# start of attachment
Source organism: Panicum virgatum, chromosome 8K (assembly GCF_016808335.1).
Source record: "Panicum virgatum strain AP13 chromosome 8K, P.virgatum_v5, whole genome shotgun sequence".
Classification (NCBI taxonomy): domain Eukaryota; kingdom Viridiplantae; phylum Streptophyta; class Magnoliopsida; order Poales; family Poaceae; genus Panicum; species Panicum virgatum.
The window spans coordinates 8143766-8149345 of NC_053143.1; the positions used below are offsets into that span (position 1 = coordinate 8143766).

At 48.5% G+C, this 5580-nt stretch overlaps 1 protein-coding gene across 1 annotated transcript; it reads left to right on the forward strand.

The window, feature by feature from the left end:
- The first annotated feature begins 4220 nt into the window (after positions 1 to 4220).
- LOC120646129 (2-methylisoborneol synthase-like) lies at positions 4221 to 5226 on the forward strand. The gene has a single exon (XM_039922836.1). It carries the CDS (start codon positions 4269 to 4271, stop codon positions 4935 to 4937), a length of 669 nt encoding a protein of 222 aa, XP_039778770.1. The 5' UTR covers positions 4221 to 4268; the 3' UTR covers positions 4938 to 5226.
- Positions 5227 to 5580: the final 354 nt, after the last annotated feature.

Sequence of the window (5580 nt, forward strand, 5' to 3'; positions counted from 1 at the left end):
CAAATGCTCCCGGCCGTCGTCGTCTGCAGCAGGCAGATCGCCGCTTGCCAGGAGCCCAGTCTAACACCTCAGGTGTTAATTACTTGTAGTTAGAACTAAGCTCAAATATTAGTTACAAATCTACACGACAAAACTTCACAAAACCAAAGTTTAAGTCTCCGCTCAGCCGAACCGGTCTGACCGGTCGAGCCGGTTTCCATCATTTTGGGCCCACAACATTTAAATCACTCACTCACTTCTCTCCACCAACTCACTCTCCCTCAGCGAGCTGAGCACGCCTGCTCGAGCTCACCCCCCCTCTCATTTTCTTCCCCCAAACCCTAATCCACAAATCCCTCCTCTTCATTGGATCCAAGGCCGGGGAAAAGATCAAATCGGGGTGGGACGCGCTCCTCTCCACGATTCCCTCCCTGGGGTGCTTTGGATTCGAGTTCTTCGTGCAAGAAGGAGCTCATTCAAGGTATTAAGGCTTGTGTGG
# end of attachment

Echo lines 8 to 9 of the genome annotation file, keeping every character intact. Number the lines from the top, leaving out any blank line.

- LOC120646129 (2-methylisoborneol synthase-like) lies at positions 4221 to 5226 on the forward strand. The gene has a single exon (XM_039922836.1). It carries the CDS (start codon positions 4269 to 4271, stop codon positions 4935 to 4937), a length of 669 nt encoding a protein of 222 aa, XP_039778770.1. The 5' UTR covers positions 4221 to 4268; the 3' UTR covers positions 4938 to 5226.
- Positions 5227 to 5580: the final 354 nt, after the last annotated feature.